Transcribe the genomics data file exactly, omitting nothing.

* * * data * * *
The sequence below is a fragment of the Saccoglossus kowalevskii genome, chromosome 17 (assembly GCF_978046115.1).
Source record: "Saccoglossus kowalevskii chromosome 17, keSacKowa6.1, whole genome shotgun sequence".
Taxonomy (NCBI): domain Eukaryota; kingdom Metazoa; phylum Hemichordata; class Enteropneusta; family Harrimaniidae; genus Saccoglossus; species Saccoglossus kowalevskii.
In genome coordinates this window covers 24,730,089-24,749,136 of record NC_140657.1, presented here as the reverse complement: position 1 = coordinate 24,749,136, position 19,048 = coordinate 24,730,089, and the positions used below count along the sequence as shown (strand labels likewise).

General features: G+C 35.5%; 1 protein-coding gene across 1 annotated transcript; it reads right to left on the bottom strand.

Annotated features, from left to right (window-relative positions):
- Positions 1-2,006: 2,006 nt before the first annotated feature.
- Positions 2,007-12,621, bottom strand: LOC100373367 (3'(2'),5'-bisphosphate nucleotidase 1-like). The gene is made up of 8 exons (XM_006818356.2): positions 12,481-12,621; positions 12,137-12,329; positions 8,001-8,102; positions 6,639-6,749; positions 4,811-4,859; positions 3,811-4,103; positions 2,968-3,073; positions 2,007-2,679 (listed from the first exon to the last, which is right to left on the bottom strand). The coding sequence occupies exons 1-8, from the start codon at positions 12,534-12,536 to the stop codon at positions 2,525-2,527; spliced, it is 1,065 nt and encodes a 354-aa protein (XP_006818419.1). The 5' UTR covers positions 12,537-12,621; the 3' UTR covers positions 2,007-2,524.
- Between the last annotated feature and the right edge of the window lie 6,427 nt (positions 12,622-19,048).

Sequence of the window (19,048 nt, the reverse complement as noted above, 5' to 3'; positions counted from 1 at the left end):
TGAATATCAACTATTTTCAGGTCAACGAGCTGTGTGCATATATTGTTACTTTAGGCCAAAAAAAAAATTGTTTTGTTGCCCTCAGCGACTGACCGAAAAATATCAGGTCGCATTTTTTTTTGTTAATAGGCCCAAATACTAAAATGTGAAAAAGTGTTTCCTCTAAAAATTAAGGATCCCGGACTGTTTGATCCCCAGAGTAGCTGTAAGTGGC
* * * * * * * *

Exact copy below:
The sequence below is a fragment of the Saccoglossus kowalevskii genome, chromosome 17 (assembly GCF_978046115.1).
Source record: "Saccoglossus kowalevskii chromosome 17, keSacKowa6.1, whole genome shotgun sequence".
Taxonomy (NCBI): domain Eukaryota; kingdom Metazoa; phylum Hemichordata; class Enteropneusta; family Harrimaniidae; genus Saccoglossus; species Saccoglossus kowalevskii.
In genome coordinates this window covers 24,730,089-24,749,136 of record NC_140657.1, presented here as the reverse complement: position 1 = coordinate 24,749,136, position 19,048 = coordinate 24,730,089, and the positions used below count along the sequence as shown (strand labels likewise).

General features: G+C 35.5%; 1 protein-coding gene across 1 annotated transcript; it reads right to left on the bottom strand.

Annotated features, from left to right (window-relative positions):
- Positions 1-2,006: 2,006 nt before the first annotated feature.
- Positions 2,007-12,621, bottom strand: LOC100373367 (3'(2'),5'-bisphosphate nucleotidase 1-like). The gene is made up of 8 exons (XM_006818356.2): positions 12,481-12,621; positions 12,137-12,329; positions 8,001-8,102; positions 6,639-6,749; positions 4,811-4,859; positions 3,811-4,103; positions 2,968-3,073; positions 2,007-2,679 (listed from the first exon to the last, which is right to left on the bottom strand). The coding sequence occupies exons 1-8, from the start codon at positions 12,534-12,536 to the stop codon at positions 2,525-2,527; spliced, it is 1,065 nt and encodes a 354-aa protein (XP_006818419.1). The 5' UTR covers positions 12,537-12,621; the 3' UTR covers positions 2,007-2,524.
- Between the last annotated feature and the right edge of the window lie 6,427 nt (positions 12,622-19,048).

Sequence of the window (19,048 nt, the reverse complement as noted above, 5' to 3'; positions counted from 1 at the left end):
TGAATATCAACTATTTTCAGGTCAACGAGCTGTGTGCATATATTGTTACTTTAGGCCAAAAAAAAAATTGTTTTGTTGCCCTCAGCGACTGACCGAAAAATATCAGGTCGCATTTTTTTTTGTTAATAGGCCCAAATACTAAAATGTGAAAAAGTGTTTCCTCTAAAAATTAAGGATCCCGGACTGTTTGATCCCCAGAGTAGCTGTAAGTGGC